There’s this book I recently started listening to called The Body Is Not an Apology: The Power of Radical Self-Love by Sonya Renee Taylor. Highly recommend (even while she’s on the far liberal left side of things, and her politics are not my politics). What she says is important. She teaches about the systems that allow us (require us?) to apologize for who and what we are, and why it’s a radical concept to reject these ways of thinking.
I feel like this is an important message both because I am (conveniently) an owner of a body, but also because of the conversations we’ve been having about systemic racism this year. How apropos.
At the end of each chapter, she asks a question that rings perfect for meditation.
One of those first questions went something like, “How have you been apologizing for your body?”
Inherently, I know I’ve been apologizing for far too long in this life. But until it’s time to sit right down and “be” with myself as I admit to the things I could never before say aloud, it’s easy to pretend like that kind of thing has never happened.
Reality, however, is a tougher sword to swallow.
Because I have been apologizing for this body since I was ten years old and started to menstruate.
I apologized for starting too early – and for keeping that a secret while the other little girls years later began to fake theirs.
I apologized because my period wasn’t normal – it lasted for months, not a week. I apologized by never pooping in a public bathroom – even though a vast majority of my time was spent away from my home. I apologized for it when I woke up in sixth grade and overnight had C-cup breasts. I apologized for it when I was harrassed by little boys in summer camp, and I apologized when I was cat called by much older men as they slowed their drive by in their pickup trucks. They must not have know how young I was. I’m sorry about that.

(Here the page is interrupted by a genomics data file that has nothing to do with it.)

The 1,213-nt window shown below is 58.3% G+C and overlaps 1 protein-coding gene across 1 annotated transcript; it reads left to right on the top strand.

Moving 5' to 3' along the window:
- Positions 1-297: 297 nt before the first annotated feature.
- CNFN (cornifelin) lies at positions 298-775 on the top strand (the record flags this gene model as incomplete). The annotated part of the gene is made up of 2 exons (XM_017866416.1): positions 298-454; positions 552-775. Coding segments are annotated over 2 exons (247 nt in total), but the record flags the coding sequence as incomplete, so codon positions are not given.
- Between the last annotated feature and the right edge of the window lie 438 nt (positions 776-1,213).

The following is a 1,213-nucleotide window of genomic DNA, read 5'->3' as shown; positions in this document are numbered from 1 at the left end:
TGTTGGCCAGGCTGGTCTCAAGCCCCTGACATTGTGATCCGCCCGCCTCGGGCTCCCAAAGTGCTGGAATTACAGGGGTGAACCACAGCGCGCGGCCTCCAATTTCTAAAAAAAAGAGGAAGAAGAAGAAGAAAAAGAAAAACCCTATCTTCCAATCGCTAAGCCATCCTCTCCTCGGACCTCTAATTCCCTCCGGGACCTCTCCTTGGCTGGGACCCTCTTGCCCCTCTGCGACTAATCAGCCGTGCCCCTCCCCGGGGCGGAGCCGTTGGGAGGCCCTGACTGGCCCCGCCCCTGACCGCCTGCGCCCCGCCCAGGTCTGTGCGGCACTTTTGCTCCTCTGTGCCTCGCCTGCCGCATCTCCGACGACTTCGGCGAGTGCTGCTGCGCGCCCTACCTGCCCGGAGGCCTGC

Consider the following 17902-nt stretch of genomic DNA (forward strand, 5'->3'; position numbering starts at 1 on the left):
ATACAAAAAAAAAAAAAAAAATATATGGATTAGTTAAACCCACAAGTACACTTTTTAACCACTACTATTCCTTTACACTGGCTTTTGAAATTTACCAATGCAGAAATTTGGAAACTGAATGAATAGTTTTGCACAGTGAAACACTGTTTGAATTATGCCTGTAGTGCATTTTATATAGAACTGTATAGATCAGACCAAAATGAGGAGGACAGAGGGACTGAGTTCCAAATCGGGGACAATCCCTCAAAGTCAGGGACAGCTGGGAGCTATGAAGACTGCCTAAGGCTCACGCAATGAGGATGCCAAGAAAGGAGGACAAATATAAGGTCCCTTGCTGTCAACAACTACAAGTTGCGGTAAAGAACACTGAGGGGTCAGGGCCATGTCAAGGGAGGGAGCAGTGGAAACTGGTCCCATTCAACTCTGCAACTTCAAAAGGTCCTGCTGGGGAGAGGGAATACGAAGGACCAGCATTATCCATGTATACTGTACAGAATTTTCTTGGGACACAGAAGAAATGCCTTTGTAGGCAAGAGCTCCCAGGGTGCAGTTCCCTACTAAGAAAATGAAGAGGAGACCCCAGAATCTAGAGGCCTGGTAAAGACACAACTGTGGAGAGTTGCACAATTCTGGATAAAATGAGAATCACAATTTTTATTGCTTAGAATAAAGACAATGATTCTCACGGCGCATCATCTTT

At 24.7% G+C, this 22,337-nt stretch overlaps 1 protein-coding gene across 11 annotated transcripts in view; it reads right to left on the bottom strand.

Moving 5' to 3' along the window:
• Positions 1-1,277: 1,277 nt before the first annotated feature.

I apologized because my teeth weren’t right and my skin looked like I’d been hit with a gigantic cheese grater. I apologized because I grew hair down there and couldn’t believe that another girl hadn’t yet – and when I showed her she told everyone I was a lesbian – so I apologized for that, too.
I apologized for not being thin enough, for my belly that stuck out, for the digestion that occasionally happened, even though I was barely eating anything at all – because maybe if my body took up less space, maybe if I used up less oxygen, I wouldn’t have to apologize so goddamn much all the time.
Adult Me can look back on all of this apologizing and it breaks my heart I felt that way. And little Me recognizes that there was no other option, I couldn’t not apologize. Because the only other option was selfishness and everyone, especially the aunt who pointed it out, knows just how terrible it is for me to be a selfish little brat. I’m sorry.
The thing is, as painful as it is to revisit even a fraction of the things that I apologized for about my body, the rational, grown up version of me fully knows there was never a situation where I should have been apologizing for ANY of that. I was a normal little girl, a child who went through a precocious puberty. A child whose body functioned a little differently than average – but not a single thing that I went through was wrong – and certainly not my fault. Yet I took the lead on the Self Flagellation Team, ready to whip myself with a cat o’nine tails the second any part of me did something embarrassing.
To what end?
Psychological and physical detriment, I’m sure.
What permanent scars did I create, here?
And yet, as much as it’s tempting to sit in that brokenness, to admit that I am permanently broken – and that those stretch marks and scars will never go away… I know that those days are impossibly over.
Because I’m done apologizing.
There is absolutely NOTHING wrong with me. And those lenses I used to see through are what is broken. Permanently cracked – because here I am now, looking at current Me. And at past Me. At who I was before and who I am now, and we are irreconcilably changed.
My body is perfect and it functions exactly as anyone could expect it to – even for the things that are not “normal.”
Those things are still exactly as they “should be” because that’s exactly how they are.
And you? Might also consider that everything you once apologized for was an unnecessary “sorry.”
Your body is not an apology. It, too, is exactly perfect, exactly as you are.